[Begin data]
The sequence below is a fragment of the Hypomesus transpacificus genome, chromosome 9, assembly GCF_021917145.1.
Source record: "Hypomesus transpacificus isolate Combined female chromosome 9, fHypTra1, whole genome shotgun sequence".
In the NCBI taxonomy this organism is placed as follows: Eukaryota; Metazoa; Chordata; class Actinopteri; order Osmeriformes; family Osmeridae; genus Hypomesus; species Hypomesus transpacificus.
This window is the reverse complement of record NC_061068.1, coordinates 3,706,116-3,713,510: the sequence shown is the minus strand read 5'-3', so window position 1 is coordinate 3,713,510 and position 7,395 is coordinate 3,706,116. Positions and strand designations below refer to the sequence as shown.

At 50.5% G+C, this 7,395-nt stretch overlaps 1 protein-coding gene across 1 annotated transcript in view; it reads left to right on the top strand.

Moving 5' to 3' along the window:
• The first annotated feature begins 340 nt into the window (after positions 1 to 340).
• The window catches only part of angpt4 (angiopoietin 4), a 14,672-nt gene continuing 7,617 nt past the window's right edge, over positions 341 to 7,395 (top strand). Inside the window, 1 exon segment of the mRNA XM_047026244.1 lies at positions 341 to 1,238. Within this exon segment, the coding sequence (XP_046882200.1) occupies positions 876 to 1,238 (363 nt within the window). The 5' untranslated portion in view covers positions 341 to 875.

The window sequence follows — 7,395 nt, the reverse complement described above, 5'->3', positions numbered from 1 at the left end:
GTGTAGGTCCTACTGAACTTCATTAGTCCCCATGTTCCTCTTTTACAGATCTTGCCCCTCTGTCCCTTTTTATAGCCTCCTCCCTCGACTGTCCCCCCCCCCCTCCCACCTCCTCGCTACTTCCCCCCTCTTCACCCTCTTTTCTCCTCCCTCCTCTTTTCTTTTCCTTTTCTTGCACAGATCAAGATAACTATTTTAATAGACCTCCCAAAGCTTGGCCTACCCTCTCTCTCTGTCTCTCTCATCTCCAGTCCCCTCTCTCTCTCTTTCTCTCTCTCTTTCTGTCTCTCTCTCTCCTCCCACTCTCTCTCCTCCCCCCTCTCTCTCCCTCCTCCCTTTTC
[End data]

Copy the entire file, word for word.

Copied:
The sequence below is a fragment of the Hypomesus transpacificus genome, chromosome 9, assembly GCF_021917145.1.
Source record: "Hypomesus transpacificus isolate Combined female chromosome 9, fHypTra1, whole genome shotgun sequence".
In the NCBI taxonomy this organism is placed as follows: Eukaryota; Metazoa; Chordata; class Actinopteri; order Osmeriformes; family Osmeridae; genus Hypomesus; species Hypomesus transpacificus.
This window is the reverse complement of record NC_061068.1, coordinates 3,706,116-3,713,510: the sequence shown is the minus strand read 5'-3', so window position 1 is coordinate 3,713,510 and position 7,395 is coordinate 3,706,116. Positions and strand designations below refer to the sequence as shown.

At 50.5% G+C, this 7,395-nt stretch overlaps 1 protein-coding gene across 1 annotated transcript in view; it reads left to right on the top strand.

Moving 5' to 3' along the window:
• The first annotated feature begins 340 nt into the window (after positions 1 to 340).
• The window catches only part of angpt4 (angiopoietin 4), a 14,672-nt gene continuing 7,617 nt past the window's right edge, over positions 341 to 7,395 (top strand). Inside the window, 1 exon segment of the mRNA XM_047026244.1 lies at positions 341 to 1,238. Within this exon segment, the coding sequence (XP_046882200.1) occupies positions 876 to 1,238 (363 nt within the window). The 5' untranslated portion in view covers positions 341 to 875.

The window sequence follows — 7,395 nt, the reverse complement described above, 5'->3', positions numbered from 1 at the left end:
GTGTAGGTCCTACTGAACTTCATTAGTCCCCATGTTCCTCTTTTACAGATCTTGCCCCTCTGTCCCTTTTTATAGCCTCCTCCCTCGACTGTCCCCCCCCCCCTCCCACCTCCTCGCTACTTCCCCCCTCTTCACCCTCTTTTCTCCTCCCTCCTCTTTTCTTTTCCTTTTCTTGCACAGATCAAGATAACTATTTTAATAGACCTCCCAAAGCTTGGCCTACCCTCTCTCTCTGTCTCTCTCATCTCCAGTCCCCTCTCTCTCTCTTTCTCTCTCTCTTTCTGTCTCTCTCTCTCCTCCCACTCTCTCTCCTCCCCCCTCTCTCTCCCTCCTCCCTTTTC